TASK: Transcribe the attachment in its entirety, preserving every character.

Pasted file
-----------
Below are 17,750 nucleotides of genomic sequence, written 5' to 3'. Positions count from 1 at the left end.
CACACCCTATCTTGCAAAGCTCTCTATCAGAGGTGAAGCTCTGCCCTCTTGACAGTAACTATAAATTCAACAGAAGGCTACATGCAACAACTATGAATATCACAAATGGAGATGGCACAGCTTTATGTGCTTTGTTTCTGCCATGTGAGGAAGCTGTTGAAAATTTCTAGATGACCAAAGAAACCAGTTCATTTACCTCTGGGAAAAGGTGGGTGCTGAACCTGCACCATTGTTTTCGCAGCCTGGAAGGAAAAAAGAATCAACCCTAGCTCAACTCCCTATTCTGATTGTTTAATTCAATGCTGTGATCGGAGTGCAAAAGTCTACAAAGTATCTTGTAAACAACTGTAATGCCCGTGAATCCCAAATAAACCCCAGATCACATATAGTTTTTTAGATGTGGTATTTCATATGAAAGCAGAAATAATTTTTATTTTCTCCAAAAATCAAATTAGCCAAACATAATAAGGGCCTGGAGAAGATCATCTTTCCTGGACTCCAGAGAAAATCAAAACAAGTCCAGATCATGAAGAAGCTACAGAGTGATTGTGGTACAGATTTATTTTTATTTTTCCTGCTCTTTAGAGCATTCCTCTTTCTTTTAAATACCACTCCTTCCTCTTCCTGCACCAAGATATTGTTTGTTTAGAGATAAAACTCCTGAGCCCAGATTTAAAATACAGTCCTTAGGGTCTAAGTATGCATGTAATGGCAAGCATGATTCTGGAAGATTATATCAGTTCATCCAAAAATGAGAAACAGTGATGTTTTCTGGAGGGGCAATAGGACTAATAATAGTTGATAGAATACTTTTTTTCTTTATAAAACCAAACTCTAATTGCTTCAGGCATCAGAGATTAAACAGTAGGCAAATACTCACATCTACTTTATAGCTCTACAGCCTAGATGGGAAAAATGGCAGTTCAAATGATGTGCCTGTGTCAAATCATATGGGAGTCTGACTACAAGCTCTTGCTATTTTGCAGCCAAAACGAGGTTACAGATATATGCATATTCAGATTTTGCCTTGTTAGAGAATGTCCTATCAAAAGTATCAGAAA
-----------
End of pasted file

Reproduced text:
Below are 17,750 nucleotides of genomic sequence, written 5' to 3'. Positions count from 1 at the left end.
CACACCCTATCTTGCAAAGCTCTCTATCAGAGGTGAAGCTCTGCCCTCTTGACAGTAACTATAAATTCAACAGAAGGCTACATGCAACAACTATGAATATCACAAATGGAGATGGCACAGCTTTATGTGCTTTGTTTCTGCCATGTGAGGAAGCTGTTGAAAATTTCTAGATGACCAAAGAAACCAGTTCATTTACCTCTGGGAAAAGGTGGGTGCTGAACCTGCACCATTGTTTTCGCAGCCTGGAAGGAAAAAAGAATCAACCCTAGCTCAACTCCCTATTCTGATTGTTTAATTCAATGCTGTGATCGGAGTGCAAAAGTCTACAAAGTATCTTGTAAACAACTGTAATGCCCGTGAATCCCAAATAAACCCCAGATCACATATAGTTTTTTAGATGTGGTATTTCATATGAAAGCAGAAATAATTTTTATTTTCTCCAAAAATCAAATTAGCCAAACATAATAAGGGCCTGGAGAAGATCATCTTTCCTGGACTCCAGAGAAAATCAAAACAAGTCCAGATCATGAAGAAGCTACAGAGTGATTGTGGTACAGATTTATTTTTATTTTTCCTGCTCTTTAGAGCATTCCTCTTTCTTTTAAATACCACTCCTTCCTCTTCCTGCACCAAGATATTGTTTGTTTAGAGATAAAACTCCTGAGCCCAGATTTAAAATACAGTCCTTAGGGTCTAAGTATGCATGTAATGGCAAGCATGATTCTGGAAGATTATATCAGTTCATCCAAAAATGAGAAACAGTGATGTTTTCTGGAGGGGCAATAGGACTAATAATAGTTGATAGAATACTTTTTTTCTTTATAAAACCAAACTCTAATTGCTTCAGGCATCAGAGATTAAACAGTAGGCAAATACTCACATCTACTTTATAGCTCTACAGCCTAGATGGGAAAAATGGCAGTTCAAATGATGTGCCTGTGTCAAATCATATGGGAGTCTGACTACAAGCTCTTGCTATTTTGCAGCCAAAACGAGGTTACAGATATATGCATATTCAGATTTTGCCTTGTTAGAGAATGTCCTATCAAAAGTATCAGAAA